On 28 July 2016, the repeal of section 52 of the Copyright
Designs and Patents Act 1988 (CDPA) comes into force, meaning some
artistic works will now fall back under copyright. It provides a
long-stop date of 28 January 2017 for the final stocks of products
that may now infringe copyright to be sold through or
What does section 52 CDPA do?
Section 52 CDPA limits the term of copyright protection for
artistic works which have been exploited by an industrial process
(that is, more than 50 articles being produced) to 25 years (i.e.
in line with the maximum available for registered designs). This is
significantly less than the duration for other artistic works,
which is the artist's life plus 70 years.
However, in order to align UK law with the CJEU's decision
in Flos v Semeraro, the Enterprise and Regulatory Reform
Act 2013 provides for section 52 to be repealed, bringing some such
works back into copyright protection.
What types of 'work' are likely to be affected?
Section 52 only limited protection for copyright for
"artistic works" that had been industrially produced.
Works of artistic craftsmanship and sculptures are the key
areas. These types of work are notoriously difficult to define, and
are construed pretty narrowly.
Will the repeal open the floodgates for designers (for instance,
of furniture) to bring claims where design rights are unavailable?
Considering the furniture example, it is generally considered that
most furniture designers looking at this route will prefer to claim
that their design is a "work of artistic craftsmanship",
rather than a sculpture. The Supreme Court considered the meaning
of "sculpture" in the Star Wars stormtrooper helmet case,
Lucasfilm v Ainsworth. While the concept of
"sculpture" can go beyond what one would normally expect
to be art, it cannot stray too far beyond what one would normally
understand the word "sculpture" to mean, and a helmet
would be too utilitarian to count.
However, in order to succeed in establishing a furniture design
as a work of artistic craftsmanship, the right owner will need to
claim that their design is both of high artistic quality, and a
work of craftsmanship. This presents some tricky hurdles. Something
may be artistic, for instance, but does it require particular
craftsmanship to make it? It is likely that only the most iconic
designs will qualify as works of artistic craftsmanship and so
benefit from the repeal.
Why is the repeal significant?
Section 52 had the tacit effect of making copyright no more
useful than registered design for the protection of the design of
products. As a result, it has rarely been relied upon in the
pursuit of copiers.
However, removing the 25-year limitation could give owners of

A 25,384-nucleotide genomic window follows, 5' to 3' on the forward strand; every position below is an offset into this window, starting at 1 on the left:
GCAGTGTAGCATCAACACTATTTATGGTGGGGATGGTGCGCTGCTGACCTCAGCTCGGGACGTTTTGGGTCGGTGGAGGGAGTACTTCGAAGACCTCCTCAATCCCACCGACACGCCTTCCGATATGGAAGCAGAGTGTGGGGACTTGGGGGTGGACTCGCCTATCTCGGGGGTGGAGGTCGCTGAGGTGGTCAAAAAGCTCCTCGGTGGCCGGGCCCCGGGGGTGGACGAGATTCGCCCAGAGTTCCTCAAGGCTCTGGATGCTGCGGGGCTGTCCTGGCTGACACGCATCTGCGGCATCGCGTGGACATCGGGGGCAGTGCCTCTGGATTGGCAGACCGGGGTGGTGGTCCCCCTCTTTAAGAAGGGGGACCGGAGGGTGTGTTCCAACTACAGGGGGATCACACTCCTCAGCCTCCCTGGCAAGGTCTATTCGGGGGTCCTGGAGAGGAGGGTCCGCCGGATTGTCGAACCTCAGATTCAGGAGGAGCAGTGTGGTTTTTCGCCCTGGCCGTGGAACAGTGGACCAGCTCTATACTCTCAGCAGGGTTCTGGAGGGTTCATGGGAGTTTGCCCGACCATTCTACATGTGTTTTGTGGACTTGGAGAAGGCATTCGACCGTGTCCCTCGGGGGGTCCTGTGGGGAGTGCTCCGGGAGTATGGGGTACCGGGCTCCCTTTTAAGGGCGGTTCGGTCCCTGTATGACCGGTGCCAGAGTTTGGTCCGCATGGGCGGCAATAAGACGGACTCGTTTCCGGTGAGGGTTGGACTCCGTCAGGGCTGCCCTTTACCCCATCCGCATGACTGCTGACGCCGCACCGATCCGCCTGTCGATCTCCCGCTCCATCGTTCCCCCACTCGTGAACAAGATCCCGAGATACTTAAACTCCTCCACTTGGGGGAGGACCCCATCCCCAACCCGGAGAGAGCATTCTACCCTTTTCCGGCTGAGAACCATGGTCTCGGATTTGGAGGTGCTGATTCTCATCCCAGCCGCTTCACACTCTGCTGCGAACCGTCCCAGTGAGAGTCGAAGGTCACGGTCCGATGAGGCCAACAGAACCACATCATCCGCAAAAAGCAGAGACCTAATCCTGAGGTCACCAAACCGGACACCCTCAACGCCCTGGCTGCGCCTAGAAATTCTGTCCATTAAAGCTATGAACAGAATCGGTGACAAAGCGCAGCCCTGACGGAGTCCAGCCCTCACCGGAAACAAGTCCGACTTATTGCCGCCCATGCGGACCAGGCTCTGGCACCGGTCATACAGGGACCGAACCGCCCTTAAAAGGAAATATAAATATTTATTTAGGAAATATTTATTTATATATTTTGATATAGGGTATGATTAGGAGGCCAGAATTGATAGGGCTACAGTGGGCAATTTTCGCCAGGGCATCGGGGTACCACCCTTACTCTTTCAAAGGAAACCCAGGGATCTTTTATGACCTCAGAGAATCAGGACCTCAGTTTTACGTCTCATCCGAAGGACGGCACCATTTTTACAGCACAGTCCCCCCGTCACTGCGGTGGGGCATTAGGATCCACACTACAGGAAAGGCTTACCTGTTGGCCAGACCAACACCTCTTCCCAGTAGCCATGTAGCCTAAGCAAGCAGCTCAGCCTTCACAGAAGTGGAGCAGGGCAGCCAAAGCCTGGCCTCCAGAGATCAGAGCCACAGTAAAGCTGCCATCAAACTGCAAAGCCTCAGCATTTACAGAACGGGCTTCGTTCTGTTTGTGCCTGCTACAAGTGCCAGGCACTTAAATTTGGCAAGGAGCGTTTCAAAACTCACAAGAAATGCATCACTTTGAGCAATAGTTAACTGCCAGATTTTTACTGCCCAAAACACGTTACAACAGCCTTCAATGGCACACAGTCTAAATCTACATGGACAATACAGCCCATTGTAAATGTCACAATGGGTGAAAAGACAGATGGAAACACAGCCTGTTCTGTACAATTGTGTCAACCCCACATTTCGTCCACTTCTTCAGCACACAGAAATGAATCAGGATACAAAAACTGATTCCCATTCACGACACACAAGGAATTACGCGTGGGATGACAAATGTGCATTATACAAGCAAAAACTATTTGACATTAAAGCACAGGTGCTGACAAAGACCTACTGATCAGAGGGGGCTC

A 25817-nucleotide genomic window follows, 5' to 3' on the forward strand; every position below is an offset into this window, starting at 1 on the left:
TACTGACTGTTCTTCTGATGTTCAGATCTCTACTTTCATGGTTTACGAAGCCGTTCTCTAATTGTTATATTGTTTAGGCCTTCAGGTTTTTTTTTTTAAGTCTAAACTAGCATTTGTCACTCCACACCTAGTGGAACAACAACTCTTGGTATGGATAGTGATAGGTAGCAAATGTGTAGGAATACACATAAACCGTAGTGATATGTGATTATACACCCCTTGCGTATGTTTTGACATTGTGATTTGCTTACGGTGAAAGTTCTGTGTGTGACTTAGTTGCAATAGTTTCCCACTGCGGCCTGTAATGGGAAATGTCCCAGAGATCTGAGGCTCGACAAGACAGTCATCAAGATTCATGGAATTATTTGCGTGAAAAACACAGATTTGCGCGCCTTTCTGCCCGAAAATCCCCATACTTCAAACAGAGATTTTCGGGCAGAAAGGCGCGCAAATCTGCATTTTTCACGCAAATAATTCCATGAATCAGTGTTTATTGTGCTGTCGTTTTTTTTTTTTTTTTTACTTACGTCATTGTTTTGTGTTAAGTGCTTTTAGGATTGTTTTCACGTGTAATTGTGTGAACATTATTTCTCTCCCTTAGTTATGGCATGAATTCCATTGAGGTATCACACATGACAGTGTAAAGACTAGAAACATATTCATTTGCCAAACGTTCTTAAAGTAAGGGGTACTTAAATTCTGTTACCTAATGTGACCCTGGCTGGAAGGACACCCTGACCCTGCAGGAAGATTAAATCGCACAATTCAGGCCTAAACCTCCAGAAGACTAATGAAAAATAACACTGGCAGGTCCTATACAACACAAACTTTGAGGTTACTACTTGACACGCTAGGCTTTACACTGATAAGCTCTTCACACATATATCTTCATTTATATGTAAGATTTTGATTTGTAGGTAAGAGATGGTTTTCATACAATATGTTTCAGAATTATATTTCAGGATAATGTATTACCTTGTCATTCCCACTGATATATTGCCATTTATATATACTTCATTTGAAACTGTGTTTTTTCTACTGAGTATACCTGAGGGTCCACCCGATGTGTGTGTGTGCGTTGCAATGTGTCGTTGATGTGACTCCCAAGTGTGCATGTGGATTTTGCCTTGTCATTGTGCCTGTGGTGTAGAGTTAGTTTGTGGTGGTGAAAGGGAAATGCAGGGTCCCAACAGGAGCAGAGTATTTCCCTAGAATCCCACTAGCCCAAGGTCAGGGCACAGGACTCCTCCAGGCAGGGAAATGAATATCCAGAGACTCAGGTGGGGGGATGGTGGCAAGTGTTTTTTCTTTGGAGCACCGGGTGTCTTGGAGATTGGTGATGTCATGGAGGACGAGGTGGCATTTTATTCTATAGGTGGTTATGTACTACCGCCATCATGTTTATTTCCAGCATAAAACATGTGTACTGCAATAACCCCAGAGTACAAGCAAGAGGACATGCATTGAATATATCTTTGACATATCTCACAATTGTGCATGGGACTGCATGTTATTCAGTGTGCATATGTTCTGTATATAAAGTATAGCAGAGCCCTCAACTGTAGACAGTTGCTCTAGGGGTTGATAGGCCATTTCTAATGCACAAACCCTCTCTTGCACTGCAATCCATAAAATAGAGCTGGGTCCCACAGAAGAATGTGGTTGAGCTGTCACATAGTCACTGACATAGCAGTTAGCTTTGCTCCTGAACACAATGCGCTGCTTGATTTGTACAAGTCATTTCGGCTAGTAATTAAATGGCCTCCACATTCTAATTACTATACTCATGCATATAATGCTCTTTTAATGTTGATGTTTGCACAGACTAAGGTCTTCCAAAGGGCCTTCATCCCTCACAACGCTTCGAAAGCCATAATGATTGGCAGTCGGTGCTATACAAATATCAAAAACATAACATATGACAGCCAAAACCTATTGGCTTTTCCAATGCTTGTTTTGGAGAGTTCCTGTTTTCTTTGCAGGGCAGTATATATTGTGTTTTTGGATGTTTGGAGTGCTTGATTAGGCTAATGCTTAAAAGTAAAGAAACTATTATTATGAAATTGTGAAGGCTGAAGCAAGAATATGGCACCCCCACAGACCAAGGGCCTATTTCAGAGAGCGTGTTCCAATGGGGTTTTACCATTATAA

some designs dating back to the 1960s (or earlier) a new way to
pursue copyists where previously there were no rights they could
When will the repeal take effect?
It remained for the Government to set a date for the repeal to
A first consultation and resulting Commencement Order set a
repeal date of April 2020. Following a judicial review by owners of
iconic furniture, the Government repealed that Order in July 2015,
and started a new consultation. This resulted in a new Commencement
Order, with a repeal date of 28 July 2016, with all residual stocks
to be sold by 28 January 2017.
What is happening now?
Sellers of replicas appear to be taking no chances, with various
advertisements in newspapers advertising their products as the
"last chance to buy", as some old works where the
copyright had expired will "come back from the
If products were made before 28 October 2015 (or pursuant to a
contract entered into before that date), sellers have until 28
January 2017 to sell through or destroy their stock.
An interesting question came up following the first draft of the
second Commencement Order, which has now been resolved. On that
draft, mere "possession" in the course of business was
considered to be an infringement, so businesses that had previously
purchased replicas for their shops and restaurants (for instance)
could have been caught. However, Gowling WLG submitted comments on
the draft, and the UK IPO acknowledged the problem and clarified
the Order so that it does not cover mere possession. This should
remove risk for a number of businesses.
The repeal will also affect 2D images of protected products.
This could affect architects, CAD software producers and book
publishers, where they show images of iconic products. Depending on
the product protected, it may be that these organisations will now
need a licence.
The content of this article is intended to provide a general
guide to the subject matter. Specialist advice should be sought
about your specific circumstances.
To print this article, all you need is to be registered on Mondaq.com.
Click to Login as an existing user or Register so you can print this article.
As the public cloud services market continues to mature and grow, concentration of computing resources into cloud data centres is increasingly attracting the attention of NPEs as a target for patent litigation.
Competitor pay per click campaigns where a company bids for the name of a rival in the hope that a customer or client who searches for a particular company will not notice when a similar company appears in the search suggestions.
Register for Access and our Free Biweekly Alert for
This service is completely free. Access 250,000 archived articles from 100+ countries and get a personalised email twice a week covering developments (and yes, our lawyers like to think you’ve read our Disclaimer).